Southern Glossary

How Bourbon Street Degenerated

Southern Glossary


This excerpt from Bourbon Street: A History (LSU Press, 2014) recounts the decline of New Orleans’ once-glitzy entertainment strip in the late 1960s-1970s, on the heels of District Attorney Jim Garrison’s vice raids and during an era of dramatic social change throughout the nation. A key innovation on the new Bourbon Street affected a dramatic change in the strip’s nightly human geography, and persists today. It was called “window hawking.”

Entertainment spaces do a remarkable job of separating locals and visitors. Locals enter such spaces with the awareness that social and professional peers may be present, making a night out a potential opportunity for advancement as well as a time for pleasure and relaxation. Because the evening may be “on the record,” locals tend to dress up, turn on, and behave properly. The specter of stigma is very real to them, and the importance of restraint is not to be forgotten. Encountering a peer, after all, might have long-term consequences, and meeting a stranger might mean a lasting relationship. Similarly, restaurants and clubs that cater to locals keep prices modest, standards high, and service courteous because they, too, are operating on the record. Recreating in one’s own primary social space has a remarkable way of civilizing human behavior. Don’t defecate in your own backyard.

Visitors, on the other hand, are more inclined to let their guard down, confident that their peers are unlikely to see and pass judgment on them. Liberated by anonymity, they dress down, turn off, overindulge, and behave in ways they themselves might condemn elsewhere. They are egged on by the managers of that space, in our case Bourbonites, who instruct newcomers of the special social rules in effect here by means of props such as soft-porn imagery plastered on windows, inebriation quips imprinted on T-shirts, and flirtatious strippers positioned in doorways. Visitors are also encouraged by the behavior of other visitors, which green-lights their own abandonment of restraint through a mix of peer pressure and peer permission. The most visitors could hope for in an encounter with a stranger is a one-night stand; everything else is off the record. The oft-observed aphrodisiacal power of travel and the wickedly effective slogan “What happens in Vegas, stays in Vegas,” are predicated on the tantalizing possibilities created when one immerses oneself in a foreign social ambit in which the very notion of stigma is taken off-line.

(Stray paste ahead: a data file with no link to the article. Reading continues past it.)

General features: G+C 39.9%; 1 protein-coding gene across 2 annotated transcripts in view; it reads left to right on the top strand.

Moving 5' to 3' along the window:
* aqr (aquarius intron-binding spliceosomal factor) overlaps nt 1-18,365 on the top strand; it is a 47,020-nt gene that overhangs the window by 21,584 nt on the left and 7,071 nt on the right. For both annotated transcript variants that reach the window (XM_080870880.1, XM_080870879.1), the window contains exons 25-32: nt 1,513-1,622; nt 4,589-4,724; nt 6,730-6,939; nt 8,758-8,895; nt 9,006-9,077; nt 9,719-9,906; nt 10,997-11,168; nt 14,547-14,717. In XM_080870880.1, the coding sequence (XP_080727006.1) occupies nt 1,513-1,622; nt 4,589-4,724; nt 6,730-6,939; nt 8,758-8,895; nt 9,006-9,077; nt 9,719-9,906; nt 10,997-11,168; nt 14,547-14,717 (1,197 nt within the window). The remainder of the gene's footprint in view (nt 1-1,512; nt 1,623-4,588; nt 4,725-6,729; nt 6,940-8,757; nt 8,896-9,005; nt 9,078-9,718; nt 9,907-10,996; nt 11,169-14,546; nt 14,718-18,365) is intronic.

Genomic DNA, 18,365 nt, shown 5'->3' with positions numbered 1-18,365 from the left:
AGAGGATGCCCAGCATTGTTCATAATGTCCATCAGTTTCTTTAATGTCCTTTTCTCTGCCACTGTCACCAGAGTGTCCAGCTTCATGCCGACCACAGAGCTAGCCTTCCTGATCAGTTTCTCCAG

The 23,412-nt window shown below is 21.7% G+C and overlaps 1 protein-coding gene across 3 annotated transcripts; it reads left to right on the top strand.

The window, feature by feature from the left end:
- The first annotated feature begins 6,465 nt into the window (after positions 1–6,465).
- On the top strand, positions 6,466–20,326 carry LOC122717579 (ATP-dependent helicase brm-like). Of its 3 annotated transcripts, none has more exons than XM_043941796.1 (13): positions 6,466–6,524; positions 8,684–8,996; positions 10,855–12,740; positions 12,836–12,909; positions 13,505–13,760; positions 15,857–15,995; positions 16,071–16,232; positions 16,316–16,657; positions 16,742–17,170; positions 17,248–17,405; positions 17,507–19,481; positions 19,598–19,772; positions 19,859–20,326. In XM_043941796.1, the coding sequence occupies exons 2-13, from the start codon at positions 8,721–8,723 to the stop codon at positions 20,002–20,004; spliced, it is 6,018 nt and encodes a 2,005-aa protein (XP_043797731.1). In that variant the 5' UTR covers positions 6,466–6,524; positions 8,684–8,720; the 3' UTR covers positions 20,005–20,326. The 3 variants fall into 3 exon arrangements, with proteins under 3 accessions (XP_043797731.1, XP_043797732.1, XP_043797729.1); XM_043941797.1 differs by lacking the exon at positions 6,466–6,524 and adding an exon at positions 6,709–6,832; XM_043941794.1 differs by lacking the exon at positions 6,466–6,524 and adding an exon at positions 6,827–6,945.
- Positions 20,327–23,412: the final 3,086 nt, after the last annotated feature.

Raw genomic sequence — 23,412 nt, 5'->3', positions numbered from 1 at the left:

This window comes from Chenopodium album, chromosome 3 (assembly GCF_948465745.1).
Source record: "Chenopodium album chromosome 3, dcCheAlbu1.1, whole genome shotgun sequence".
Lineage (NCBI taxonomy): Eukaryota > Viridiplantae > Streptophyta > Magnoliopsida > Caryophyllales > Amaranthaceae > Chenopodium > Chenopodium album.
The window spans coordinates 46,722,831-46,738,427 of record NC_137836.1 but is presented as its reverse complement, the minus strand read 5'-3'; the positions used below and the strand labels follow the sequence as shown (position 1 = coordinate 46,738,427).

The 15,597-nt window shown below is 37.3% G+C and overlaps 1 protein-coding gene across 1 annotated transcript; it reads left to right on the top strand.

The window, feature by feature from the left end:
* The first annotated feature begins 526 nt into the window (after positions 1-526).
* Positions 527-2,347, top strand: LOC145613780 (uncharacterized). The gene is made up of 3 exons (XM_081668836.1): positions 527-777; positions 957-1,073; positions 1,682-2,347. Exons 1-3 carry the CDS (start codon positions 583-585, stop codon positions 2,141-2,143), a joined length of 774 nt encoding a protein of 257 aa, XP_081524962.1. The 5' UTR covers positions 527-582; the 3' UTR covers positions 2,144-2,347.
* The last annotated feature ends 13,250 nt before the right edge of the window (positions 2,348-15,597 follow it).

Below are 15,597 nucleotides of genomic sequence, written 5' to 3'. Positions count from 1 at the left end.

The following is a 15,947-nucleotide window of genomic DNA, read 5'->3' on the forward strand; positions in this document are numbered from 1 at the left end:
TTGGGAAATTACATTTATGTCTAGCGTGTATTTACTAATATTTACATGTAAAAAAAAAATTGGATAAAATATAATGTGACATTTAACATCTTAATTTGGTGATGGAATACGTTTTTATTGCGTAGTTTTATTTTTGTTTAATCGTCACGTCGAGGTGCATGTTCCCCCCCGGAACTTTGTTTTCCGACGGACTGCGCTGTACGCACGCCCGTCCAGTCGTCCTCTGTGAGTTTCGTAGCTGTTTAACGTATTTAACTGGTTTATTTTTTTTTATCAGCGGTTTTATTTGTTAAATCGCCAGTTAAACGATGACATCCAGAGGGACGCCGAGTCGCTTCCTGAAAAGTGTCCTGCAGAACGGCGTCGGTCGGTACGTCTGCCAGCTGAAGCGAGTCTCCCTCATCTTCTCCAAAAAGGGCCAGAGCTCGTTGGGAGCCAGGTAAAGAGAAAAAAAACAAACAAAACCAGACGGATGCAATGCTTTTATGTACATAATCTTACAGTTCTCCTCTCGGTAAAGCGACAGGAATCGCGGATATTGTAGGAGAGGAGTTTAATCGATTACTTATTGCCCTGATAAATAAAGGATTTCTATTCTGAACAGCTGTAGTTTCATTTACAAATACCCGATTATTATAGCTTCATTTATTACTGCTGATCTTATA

Such antithetical interests flush locals out of entertainment spaces once a tourist tipping point is passed. The turnover becomes complete when operators raise prices and lower quality, knowing that tourists come carrying cash, generally settle for less, and will probably never return. Musicians Union president David Winstein, who played Bourbon Street starting in the 1930s for mostly local patrons, explained in a 1997 interview the economic reason for the incompatibility of locals and out-of-towners: "When the War came along, it changed everything, because [Bourbon businesses] were using the troops as a money-making deal. They didn’t want any local people there because the local people always spent just the minimum. And that’s when the whole of Bourbon Street changed."[1]